On Thursday 12th October, Kenya’s environment court dismissed a petition challenging the importation and cultivation of genetically modified organisms (GMOs) Maize in Kenya. Following this judgement, Greenpeace Africa’s Food Campaigner Elizabeth Atieno had this response:

“Although the promise of GMOs in terms of high yield may seem attractive, the court’s decision raises profound concerns about the future of our agriculture, health, and environment. Endorsing GMOs without comprehensive, independent, and long-term environmental and health impact studies places our health and environment at undue risk”

“GMOs often come with an attendant burden of patent rights, potentially putting our farmers in a cycle of dependence on international organizations for seeds and related chemicals. Additionally, GMOs can crossbreed with native species, leading to unintentional hybridization, further leading to the loss of indigenous plant varieties. This reduces the genetic diversity that is essential for resilience against pests, diseases, and climate change.”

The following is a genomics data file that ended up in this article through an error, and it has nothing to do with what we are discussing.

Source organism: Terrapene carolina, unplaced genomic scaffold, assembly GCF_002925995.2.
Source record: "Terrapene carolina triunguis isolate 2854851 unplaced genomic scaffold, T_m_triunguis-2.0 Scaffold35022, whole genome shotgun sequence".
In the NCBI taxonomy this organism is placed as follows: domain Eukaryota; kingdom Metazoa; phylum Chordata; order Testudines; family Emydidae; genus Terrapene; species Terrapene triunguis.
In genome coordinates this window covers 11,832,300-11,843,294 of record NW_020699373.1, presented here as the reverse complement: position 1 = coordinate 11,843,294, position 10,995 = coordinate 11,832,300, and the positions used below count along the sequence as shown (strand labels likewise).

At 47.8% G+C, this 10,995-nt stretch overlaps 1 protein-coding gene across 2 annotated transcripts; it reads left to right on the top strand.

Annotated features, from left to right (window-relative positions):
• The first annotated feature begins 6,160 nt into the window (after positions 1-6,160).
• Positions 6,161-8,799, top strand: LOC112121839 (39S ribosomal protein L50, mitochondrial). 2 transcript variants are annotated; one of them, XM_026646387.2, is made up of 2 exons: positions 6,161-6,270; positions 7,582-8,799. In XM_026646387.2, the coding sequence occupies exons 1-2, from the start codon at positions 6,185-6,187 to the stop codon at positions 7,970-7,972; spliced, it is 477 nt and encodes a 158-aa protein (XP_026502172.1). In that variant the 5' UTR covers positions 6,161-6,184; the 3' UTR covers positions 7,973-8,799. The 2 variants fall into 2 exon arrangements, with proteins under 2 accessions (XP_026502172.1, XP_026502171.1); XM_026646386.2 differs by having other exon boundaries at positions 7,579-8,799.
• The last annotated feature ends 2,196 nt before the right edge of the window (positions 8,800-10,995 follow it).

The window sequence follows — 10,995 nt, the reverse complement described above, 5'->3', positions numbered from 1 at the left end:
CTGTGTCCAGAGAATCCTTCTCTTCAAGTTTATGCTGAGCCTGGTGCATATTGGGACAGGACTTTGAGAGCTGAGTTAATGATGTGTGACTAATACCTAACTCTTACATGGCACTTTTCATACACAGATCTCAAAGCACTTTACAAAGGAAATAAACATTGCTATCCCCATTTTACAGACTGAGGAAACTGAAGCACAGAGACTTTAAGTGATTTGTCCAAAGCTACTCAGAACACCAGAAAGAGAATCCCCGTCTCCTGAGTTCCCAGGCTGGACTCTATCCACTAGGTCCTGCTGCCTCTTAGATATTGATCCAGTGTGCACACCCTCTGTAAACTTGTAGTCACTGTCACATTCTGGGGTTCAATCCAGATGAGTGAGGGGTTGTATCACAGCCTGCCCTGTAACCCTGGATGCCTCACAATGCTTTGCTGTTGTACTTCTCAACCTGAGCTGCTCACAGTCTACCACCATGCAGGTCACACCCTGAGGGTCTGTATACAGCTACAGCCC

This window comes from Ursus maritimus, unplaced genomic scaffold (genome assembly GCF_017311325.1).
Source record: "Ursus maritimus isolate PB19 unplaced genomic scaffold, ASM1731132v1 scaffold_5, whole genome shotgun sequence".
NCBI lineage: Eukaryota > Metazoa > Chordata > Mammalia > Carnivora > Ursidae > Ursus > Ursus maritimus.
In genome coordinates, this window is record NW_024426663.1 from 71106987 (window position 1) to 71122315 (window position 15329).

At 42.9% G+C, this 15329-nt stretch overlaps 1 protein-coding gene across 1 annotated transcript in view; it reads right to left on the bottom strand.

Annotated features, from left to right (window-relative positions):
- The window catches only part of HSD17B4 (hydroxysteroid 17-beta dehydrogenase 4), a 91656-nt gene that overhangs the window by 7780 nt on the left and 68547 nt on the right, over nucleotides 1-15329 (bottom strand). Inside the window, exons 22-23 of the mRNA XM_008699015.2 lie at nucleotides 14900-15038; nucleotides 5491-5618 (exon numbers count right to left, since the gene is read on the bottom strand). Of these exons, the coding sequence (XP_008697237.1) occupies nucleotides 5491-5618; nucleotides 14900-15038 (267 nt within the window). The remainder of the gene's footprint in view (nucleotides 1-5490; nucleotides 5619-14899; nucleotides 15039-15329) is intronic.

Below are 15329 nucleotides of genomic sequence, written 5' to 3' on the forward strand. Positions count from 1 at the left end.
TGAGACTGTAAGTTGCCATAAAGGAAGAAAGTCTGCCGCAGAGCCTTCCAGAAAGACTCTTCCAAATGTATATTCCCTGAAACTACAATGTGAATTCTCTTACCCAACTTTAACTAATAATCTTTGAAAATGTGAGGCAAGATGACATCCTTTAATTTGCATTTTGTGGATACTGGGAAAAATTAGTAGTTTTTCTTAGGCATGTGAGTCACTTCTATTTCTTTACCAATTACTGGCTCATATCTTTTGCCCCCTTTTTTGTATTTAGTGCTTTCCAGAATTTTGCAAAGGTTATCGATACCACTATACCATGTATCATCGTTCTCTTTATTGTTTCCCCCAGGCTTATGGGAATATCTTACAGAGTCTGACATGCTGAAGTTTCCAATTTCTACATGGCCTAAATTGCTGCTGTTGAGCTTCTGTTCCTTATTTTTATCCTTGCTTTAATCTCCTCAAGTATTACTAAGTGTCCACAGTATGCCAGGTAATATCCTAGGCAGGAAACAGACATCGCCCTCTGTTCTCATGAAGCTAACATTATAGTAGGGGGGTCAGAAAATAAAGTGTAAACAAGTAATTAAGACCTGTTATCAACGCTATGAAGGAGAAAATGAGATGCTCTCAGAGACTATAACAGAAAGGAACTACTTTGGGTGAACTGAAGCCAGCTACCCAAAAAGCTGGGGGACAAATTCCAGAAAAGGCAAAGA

Constant exposure of pests to GMO crops, especially those engineered to produce their own insecticides, can lead to the evolution of ‘super pests’ that are resistant to these insecticides. This can result in an increased use of toxic chemical pesticides, which have been proven to pose risks to our health and environment.

“All these factors raise valid concerns about the well-being of farmers, the risk to biodiversity, and the potential for disturbing the natural balance of the ecosystem and potentially reducing soil fertility,” added Atieno.

Greenpeace Africa maintains that sustainable agricultural practices that maximise indigenous knowledge trump short-term corporate solutions that place profit ahead of sustainability.

We call on the government to reconsider its policies and reinstate the ban on GMOs. Let’s prioritize our health as a nation, the safety of the environment, and the rights of our farmers. Kenya must not put profit before health and its people.



In October 2022 the Kenya government, through a Cabinet Despatch, lifted a 10-year ban on cultivating and importing genetically modified organisms despite strong opposition from environmentalists. In January 2023, the Law Society of Kenya challenged the decision in court, arguing the decision was unconstitutional, and raised concerns over the safety of GMOs on human health. On Thursday 12th, Justice Oscar Angote dismissed the case and ruled that there was insufficient evidence GMOs could harm the environment or human health.

Contact details

Greenpeace Africa Press Desk: [email protected]

Ferdinand Omondi,
Greenpeace Africa Communications and Story Manager [email protected], +254 722505233